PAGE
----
It takes a team to do the job

Some of the mountains the team may use.

Some of the mountains the team may use.

With excitement and a certain amount of anticipation, Gary and Sam are preparing to begin a fifteen day trek around the Plama area of the Lumi district in Sandaun province November 25. Heading out, they expect to visit nearly two dozen new villages between the two of them. Gary has already visited a few of the villages in the area on a previous hike in August. In talking with a couple Papua New Guineans who will serve as guides, the hikes will be very challenging. From the ups and downs of the steep mountains, to walking through the river beds, many surprises await them.

Scenery from a nearby village

Scenery from a nearby village

Because of the remoteness of the area, most of these groups do not know that a team is coming to talk with them. After several hours of hiking, the teams hope to find the right people in the villages, including but not limited to, active village and church leaders. Because most of the people are subsistence farmers, there is a good chance that the teams will have to wait until late afternoon or early evening to have a big enough group to have the needed discussions.

The trip will have many facets:

  • talking about who SPES is and how we may be able to help
  • beginning to establish relationships with key people in the villages
  • listening to them share about their needs and desires
  • finding out about the vitality of the language through participatory activities
  • spotlighting Oral Bible Storytelling (OBS) through an actual story as well as how OBS can help them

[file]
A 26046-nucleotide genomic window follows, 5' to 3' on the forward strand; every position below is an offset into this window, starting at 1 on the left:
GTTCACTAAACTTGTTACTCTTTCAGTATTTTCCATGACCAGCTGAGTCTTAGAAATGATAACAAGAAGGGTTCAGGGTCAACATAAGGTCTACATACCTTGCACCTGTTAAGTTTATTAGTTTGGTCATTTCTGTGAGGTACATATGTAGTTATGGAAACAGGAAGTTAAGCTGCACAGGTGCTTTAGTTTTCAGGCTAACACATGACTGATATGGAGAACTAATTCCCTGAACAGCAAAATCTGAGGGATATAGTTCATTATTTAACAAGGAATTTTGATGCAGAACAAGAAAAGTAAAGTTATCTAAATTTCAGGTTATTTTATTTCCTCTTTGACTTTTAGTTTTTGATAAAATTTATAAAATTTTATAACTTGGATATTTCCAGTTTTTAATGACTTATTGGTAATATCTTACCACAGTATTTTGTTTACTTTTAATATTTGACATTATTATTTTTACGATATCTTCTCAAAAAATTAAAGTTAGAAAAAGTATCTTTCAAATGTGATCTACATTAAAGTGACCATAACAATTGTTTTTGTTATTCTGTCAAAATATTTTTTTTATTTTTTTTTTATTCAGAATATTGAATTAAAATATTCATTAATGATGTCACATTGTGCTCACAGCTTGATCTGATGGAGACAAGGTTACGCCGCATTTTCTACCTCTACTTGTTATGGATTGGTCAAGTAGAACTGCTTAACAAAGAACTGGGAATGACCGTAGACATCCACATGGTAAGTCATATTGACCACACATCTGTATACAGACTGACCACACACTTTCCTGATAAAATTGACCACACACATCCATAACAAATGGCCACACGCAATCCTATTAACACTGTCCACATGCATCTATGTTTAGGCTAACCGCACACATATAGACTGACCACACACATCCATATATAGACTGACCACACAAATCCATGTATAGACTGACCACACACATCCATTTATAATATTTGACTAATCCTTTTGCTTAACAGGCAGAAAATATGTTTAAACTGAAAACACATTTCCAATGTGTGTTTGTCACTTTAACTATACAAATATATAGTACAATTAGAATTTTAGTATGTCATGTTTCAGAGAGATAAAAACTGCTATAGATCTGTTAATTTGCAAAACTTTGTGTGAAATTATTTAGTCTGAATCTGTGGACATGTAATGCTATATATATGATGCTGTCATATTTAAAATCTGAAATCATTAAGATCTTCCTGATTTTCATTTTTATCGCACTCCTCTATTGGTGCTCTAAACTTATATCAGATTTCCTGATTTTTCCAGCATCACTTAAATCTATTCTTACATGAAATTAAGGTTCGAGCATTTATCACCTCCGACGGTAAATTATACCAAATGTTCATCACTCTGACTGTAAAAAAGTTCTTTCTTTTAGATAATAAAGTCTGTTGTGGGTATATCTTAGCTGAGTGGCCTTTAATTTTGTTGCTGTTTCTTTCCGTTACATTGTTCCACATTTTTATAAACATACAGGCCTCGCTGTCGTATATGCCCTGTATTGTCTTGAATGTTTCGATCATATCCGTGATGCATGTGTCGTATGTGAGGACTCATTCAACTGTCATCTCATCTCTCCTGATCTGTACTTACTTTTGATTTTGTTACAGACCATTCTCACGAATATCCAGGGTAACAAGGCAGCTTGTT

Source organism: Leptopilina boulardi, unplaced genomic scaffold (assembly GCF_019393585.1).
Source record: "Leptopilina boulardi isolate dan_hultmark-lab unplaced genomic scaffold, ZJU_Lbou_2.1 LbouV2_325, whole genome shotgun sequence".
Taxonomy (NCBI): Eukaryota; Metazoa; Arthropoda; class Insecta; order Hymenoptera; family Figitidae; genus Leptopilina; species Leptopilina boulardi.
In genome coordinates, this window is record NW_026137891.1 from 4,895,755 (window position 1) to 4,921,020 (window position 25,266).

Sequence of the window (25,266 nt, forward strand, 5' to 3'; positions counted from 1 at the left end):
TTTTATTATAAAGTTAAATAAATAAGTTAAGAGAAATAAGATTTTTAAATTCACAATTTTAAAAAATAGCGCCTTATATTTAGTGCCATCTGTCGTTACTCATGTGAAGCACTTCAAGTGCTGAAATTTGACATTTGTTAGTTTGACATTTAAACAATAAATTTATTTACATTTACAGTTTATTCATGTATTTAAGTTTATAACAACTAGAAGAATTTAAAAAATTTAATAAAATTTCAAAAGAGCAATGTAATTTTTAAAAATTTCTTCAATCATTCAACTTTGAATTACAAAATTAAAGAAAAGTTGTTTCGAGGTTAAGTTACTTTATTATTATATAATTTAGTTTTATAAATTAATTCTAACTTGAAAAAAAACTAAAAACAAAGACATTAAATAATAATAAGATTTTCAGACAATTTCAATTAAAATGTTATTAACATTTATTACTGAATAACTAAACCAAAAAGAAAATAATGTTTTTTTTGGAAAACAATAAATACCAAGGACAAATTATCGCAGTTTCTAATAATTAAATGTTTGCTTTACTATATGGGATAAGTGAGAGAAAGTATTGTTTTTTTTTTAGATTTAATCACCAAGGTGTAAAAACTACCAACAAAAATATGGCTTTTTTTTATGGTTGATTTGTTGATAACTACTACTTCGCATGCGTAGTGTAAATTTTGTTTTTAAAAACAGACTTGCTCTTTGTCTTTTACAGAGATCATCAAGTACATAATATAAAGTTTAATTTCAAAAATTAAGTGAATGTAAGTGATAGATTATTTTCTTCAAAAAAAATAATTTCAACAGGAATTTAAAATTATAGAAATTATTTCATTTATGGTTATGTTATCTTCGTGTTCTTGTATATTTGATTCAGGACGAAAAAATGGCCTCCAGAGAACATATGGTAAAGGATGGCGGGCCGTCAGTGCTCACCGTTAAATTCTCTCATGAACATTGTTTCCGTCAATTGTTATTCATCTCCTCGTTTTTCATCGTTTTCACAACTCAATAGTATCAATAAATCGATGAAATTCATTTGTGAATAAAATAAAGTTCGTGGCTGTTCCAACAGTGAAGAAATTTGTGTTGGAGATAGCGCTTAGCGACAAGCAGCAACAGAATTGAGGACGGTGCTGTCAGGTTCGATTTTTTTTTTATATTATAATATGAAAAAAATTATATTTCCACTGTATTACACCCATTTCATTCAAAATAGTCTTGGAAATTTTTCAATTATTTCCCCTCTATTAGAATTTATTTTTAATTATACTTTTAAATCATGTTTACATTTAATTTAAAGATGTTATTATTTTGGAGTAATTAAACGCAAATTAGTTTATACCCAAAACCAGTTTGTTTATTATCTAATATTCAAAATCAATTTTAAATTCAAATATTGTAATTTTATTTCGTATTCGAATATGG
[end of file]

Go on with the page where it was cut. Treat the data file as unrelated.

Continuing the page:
• capturing short word lists to see how closely each village is related to those in the surrounding areas

This venture will take a team of people to make it happen – from the veteran missionary who gave Gary and Sam a crash course on simple ways of taking a word list so that the sounds are depicted consistently, to the SIL helicopter pilot who will drop the teams off to begin their adventure, to the primary guides who are also a crucial part of our OBS trainer team, to those who will help carry cargo, to the communities the teams will meet in each place, to someone in each village who will show the way to the next village (there aren’t signs or road maps to get from place to place), to the pilot from another mission who will bring them back to Wewak on December 10, to the many who are praying for this trip to be fruitful and injury free.  We are thankful for each part of the team who are vital to see this work move forward.

Even though the hikes hold many unknowns, we rest in the fact that God sees the whole trip already and knows how everything will happen.  We also know that He will go ahead of the team and prepare the way each day.

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